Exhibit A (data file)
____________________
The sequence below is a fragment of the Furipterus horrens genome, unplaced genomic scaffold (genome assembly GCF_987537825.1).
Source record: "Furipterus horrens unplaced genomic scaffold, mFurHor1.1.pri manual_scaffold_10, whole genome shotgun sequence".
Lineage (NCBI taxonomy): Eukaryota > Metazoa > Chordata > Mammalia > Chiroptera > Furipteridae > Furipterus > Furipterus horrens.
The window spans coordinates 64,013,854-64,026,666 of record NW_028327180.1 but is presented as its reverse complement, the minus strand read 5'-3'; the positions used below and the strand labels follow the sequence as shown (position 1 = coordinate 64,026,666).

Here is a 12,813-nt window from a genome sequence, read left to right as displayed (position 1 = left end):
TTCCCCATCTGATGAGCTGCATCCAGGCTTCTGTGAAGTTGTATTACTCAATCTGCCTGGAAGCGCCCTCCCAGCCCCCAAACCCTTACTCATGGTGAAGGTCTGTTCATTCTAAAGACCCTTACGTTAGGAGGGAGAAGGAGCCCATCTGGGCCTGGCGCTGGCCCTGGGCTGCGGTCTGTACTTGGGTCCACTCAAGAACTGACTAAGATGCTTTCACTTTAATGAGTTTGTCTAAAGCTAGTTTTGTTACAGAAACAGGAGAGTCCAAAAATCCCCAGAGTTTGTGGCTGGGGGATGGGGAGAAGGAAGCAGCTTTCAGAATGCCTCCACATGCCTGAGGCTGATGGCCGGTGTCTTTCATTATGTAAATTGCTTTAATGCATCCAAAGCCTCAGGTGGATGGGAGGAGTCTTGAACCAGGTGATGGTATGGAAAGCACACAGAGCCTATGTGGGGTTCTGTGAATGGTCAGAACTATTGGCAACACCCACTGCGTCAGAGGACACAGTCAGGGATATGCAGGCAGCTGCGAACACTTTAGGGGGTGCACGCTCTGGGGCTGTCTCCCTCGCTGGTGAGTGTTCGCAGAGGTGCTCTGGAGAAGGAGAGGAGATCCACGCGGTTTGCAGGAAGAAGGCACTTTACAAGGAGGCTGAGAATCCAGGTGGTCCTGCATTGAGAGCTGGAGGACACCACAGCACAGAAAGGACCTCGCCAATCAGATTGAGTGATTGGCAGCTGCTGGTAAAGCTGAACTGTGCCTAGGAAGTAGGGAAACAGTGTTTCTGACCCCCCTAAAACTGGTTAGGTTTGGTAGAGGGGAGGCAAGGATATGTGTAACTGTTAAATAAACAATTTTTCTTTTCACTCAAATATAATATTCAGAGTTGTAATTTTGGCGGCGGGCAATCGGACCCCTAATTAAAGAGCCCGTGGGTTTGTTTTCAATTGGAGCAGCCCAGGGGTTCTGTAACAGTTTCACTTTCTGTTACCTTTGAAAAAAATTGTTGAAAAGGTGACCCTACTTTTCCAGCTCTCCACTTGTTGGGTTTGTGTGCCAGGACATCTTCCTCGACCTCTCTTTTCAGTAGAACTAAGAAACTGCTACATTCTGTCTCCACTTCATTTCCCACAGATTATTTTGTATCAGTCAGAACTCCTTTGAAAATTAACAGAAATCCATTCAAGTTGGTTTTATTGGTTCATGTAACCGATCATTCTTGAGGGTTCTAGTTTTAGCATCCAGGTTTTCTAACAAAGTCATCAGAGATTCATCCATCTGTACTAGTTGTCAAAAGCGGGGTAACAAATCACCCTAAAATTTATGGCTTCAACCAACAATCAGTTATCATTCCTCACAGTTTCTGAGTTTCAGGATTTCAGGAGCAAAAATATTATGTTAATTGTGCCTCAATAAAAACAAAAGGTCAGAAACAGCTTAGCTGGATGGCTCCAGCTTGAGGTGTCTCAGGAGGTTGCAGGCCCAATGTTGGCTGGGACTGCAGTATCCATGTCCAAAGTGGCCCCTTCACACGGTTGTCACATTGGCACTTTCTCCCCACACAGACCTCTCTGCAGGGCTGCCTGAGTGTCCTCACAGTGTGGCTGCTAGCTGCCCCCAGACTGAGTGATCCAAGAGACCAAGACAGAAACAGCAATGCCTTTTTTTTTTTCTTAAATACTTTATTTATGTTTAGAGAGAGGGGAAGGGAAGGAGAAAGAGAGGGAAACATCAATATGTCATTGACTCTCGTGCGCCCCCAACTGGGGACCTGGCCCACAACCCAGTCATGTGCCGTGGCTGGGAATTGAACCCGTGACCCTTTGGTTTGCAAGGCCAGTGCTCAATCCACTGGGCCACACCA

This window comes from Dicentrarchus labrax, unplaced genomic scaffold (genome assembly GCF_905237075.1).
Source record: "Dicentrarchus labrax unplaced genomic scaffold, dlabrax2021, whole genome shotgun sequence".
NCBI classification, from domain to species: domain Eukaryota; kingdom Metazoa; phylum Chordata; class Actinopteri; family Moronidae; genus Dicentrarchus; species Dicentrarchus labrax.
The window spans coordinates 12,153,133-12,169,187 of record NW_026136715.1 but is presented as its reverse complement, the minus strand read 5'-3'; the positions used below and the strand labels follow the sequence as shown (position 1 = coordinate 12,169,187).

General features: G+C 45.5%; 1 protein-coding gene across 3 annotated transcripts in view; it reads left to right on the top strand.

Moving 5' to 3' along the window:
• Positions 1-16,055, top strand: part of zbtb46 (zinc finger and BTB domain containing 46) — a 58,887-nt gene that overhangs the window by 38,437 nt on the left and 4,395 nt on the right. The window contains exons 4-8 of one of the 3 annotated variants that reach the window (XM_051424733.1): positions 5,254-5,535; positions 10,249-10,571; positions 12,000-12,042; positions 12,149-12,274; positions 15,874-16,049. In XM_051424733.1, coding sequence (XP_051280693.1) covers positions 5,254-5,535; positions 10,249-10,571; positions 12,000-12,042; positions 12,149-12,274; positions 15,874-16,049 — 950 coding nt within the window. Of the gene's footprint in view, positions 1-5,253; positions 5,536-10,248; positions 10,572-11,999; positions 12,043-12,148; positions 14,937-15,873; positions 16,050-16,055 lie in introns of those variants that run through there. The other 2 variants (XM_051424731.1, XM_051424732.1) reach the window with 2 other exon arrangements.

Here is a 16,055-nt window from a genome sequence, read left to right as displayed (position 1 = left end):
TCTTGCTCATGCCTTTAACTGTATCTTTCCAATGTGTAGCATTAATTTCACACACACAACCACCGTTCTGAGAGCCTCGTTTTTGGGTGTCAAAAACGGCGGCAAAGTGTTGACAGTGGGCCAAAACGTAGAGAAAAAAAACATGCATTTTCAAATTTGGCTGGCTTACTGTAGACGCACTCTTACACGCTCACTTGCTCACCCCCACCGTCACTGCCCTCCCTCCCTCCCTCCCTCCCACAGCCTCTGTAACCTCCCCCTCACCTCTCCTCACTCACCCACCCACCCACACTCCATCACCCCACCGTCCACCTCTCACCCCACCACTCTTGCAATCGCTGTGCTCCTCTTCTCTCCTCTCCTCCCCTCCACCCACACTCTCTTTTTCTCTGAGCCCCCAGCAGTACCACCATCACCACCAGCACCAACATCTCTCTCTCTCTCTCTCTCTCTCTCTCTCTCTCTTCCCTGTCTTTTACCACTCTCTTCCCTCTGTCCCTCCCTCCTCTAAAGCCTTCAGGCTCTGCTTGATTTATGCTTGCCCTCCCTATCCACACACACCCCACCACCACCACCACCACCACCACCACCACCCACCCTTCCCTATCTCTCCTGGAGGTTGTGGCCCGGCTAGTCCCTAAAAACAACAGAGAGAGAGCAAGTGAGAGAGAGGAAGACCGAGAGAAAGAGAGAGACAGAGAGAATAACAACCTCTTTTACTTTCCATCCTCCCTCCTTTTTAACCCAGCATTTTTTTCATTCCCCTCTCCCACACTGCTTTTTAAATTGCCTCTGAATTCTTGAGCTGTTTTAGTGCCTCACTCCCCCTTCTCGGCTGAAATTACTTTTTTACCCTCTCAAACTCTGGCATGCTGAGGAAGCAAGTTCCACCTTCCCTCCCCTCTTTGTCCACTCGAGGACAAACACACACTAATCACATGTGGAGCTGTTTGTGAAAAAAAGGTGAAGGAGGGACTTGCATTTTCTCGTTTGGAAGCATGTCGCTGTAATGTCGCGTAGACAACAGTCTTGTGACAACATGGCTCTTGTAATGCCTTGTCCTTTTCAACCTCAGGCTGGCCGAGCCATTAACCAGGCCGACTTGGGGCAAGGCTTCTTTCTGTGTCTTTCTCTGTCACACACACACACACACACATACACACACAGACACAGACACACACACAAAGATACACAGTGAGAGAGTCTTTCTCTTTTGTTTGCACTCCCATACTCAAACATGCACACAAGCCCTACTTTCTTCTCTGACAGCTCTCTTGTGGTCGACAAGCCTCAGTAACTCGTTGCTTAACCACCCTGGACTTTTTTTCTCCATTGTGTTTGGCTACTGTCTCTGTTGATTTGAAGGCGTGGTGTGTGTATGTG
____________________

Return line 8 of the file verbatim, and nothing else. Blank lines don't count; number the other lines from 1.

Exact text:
Source record: "Dicentrarchus labrax unplaced genomic scaffold, dlabrax2021, whole genome shotgun sequence".